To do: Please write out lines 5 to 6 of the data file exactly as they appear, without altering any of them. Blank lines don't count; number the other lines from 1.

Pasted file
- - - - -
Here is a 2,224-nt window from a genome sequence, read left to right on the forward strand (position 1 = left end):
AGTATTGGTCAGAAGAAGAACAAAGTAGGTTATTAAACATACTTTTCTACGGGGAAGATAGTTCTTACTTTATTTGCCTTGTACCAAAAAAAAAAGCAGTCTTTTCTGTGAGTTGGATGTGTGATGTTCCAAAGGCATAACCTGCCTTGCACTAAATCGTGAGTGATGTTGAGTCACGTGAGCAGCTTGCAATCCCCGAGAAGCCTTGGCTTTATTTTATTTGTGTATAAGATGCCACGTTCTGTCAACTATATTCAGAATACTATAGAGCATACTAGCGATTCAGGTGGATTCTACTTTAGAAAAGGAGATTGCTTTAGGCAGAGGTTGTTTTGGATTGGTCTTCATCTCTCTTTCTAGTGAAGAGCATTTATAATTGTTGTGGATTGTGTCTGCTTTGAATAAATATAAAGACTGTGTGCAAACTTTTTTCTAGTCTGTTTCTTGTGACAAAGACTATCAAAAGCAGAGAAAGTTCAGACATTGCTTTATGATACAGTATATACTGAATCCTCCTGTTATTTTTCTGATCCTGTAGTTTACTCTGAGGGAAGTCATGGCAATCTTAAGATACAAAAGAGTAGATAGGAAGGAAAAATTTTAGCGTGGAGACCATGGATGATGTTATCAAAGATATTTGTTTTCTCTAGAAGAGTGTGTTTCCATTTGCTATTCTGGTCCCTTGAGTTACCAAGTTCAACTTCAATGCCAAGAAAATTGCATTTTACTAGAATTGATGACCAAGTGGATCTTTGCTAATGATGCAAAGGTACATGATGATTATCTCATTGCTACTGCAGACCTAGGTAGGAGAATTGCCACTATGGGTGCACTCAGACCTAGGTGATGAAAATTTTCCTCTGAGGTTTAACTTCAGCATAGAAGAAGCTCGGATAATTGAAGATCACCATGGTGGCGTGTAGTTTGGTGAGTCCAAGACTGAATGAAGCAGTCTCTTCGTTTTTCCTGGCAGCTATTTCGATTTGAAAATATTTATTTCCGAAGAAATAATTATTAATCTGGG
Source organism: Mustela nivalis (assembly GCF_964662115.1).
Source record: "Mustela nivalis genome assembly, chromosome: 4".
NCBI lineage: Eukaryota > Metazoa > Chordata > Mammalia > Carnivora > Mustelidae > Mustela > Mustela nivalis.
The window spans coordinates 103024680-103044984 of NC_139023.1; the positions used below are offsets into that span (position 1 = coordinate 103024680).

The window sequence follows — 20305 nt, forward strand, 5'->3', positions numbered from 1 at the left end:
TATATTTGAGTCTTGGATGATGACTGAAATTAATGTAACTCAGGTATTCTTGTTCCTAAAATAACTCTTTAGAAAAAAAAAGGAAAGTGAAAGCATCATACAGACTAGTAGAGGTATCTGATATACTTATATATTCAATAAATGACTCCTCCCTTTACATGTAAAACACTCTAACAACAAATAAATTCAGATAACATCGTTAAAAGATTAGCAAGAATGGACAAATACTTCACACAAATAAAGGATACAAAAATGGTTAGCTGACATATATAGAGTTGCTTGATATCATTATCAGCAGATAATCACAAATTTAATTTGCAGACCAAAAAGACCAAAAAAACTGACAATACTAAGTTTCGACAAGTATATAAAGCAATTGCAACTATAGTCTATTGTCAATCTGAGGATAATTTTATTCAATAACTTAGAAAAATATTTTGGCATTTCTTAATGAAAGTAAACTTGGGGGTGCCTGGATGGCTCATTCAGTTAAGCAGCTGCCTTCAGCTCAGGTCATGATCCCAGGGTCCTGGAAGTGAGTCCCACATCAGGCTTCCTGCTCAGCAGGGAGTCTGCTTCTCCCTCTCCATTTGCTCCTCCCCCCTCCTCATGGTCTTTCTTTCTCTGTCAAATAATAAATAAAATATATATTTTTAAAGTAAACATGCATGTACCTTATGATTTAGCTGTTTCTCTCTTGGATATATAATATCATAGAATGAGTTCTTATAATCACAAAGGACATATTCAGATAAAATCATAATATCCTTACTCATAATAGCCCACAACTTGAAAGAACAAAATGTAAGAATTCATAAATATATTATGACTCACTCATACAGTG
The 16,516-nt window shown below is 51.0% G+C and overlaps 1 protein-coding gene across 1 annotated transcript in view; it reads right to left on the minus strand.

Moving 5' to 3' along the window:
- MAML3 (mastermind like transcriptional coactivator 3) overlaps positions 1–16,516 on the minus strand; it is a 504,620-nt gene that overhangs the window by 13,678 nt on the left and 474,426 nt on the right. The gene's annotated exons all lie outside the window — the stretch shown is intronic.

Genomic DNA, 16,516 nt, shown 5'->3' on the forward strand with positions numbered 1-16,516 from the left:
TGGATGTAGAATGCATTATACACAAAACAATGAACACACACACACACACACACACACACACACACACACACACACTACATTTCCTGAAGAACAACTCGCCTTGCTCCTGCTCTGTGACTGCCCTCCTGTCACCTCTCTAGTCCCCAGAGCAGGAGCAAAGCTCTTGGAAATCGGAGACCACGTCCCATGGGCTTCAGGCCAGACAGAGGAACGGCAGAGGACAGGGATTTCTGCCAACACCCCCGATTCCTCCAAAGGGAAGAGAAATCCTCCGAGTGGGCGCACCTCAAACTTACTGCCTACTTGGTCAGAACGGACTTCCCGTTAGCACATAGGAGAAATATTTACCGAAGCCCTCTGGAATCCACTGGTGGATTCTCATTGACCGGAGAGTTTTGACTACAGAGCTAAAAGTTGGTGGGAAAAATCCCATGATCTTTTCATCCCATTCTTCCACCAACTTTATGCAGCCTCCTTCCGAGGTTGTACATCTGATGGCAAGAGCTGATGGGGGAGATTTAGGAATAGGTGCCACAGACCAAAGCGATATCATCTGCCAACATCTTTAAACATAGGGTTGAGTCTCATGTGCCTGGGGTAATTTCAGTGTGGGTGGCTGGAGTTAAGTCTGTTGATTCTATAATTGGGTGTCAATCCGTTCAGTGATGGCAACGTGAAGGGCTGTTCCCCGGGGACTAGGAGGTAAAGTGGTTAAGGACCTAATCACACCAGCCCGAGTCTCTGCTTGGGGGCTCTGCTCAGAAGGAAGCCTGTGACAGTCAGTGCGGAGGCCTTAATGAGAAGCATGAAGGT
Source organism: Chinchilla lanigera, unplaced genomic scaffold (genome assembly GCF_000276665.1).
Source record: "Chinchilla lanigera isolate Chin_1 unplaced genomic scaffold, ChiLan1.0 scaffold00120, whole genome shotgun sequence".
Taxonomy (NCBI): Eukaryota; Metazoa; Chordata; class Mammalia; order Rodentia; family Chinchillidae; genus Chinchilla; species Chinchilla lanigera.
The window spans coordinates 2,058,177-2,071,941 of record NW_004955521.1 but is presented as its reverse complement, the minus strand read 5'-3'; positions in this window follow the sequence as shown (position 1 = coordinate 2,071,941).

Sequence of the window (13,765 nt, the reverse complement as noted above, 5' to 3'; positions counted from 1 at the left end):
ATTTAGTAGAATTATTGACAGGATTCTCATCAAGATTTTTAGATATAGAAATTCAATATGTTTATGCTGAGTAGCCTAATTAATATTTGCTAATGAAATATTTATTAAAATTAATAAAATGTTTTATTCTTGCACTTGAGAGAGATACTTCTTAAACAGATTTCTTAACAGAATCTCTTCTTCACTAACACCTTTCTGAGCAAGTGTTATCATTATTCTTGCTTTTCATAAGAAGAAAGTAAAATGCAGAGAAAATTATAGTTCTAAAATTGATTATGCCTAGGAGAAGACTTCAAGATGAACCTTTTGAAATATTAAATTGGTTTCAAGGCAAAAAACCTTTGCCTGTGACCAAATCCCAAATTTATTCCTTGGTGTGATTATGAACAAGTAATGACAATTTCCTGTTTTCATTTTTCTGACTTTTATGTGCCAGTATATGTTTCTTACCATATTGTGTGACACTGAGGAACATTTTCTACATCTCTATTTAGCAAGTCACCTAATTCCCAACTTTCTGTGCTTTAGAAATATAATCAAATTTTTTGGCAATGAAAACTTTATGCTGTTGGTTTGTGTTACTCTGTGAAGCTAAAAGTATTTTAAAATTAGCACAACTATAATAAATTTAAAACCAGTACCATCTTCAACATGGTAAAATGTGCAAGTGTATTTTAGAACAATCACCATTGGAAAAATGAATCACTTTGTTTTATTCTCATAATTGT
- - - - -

NCBI lineage: Eukaryota > Metazoa > Chordata > Mammalia > Carnivora > Mustelidae > Mustela > Mustela nivalis.
The window spans coordinates 103024680-103044984 of NC_139023.1; the positions used below are offsets into that span (position 1 = coordinate 103024680).